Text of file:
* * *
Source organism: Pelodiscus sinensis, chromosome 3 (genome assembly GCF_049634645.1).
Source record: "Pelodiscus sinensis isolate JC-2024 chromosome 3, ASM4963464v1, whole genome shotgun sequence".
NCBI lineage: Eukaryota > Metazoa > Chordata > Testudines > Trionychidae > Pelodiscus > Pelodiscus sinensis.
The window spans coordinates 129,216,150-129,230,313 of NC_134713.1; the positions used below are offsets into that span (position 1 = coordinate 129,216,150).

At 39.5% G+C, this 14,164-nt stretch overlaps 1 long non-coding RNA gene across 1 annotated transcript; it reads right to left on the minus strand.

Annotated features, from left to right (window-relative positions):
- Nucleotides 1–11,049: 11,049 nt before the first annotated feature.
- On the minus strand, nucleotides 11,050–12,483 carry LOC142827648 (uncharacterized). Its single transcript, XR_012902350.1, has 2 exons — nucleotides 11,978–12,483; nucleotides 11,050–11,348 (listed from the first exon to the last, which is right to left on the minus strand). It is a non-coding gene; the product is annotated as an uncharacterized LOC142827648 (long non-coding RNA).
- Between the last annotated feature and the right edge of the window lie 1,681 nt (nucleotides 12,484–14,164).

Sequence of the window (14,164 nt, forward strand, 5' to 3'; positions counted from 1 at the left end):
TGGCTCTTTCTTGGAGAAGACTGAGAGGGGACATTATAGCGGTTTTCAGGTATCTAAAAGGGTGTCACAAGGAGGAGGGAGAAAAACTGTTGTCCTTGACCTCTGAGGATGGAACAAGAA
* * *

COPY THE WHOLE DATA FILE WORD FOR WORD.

Source organism: Pelodiscus sinensis, chromosome 3 (genome assembly GCF_049634645.1).
Source record: "Pelodiscus sinensis isolate JC-2024 chromosome 3, ASM4963464v1, whole genome shotgun sequence".
NCBI lineage: Eukaryota > Metazoa > Chordata > Testudines > Trionychidae > Pelodiscus > Pelodiscus sinensis.
The window spans coordinates 129,216,150-129,230,313 of NC_134713.1; the positions used below are offsets into that span (position 1 = coordinate 129,216,150).

At 39.5% G+C, this 14,164-nt stretch overlaps 1 long non-coding RNA gene across 1 annotated transcript; it reads right to left on the minus strand.

Annotated features, from left to right (window-relative positions):
- Nucleotides 1–11,049: 11,049 nt before the first annotated feature.
- On the minus strand, nucleotides 11,050–12,483 carry LOC142827648 (uncharacterized). Its single transcript, XR_012902350.1, has 2 exons — nucleotides 11,978–12,483; nucleotides 11,050–11,348 (listed from the first exon to the last, which is right to left on the minus strand). It is a non-coding gene; the product is annotated as an uncharacterized LOC142827648 (long non-coding RNA).
- Between the last annotated feature and the right edge of the window lie 1,681 nt (nucleotides 12,484–14,164).

Sequence of the window (14,164 nt, forward strand, 5' to 3'; positions counted from 1 at the left end):
TGGCTCTTTCTTGGAGAAGACTGAGAGGGGACATTATAGCGGTTTTCAGGTATCTAAAAGGGTGTCACAAGGAGGAGGGAGAAAAACTGTTGTCCTTGACCTCTGAGGATGGAACAAGAA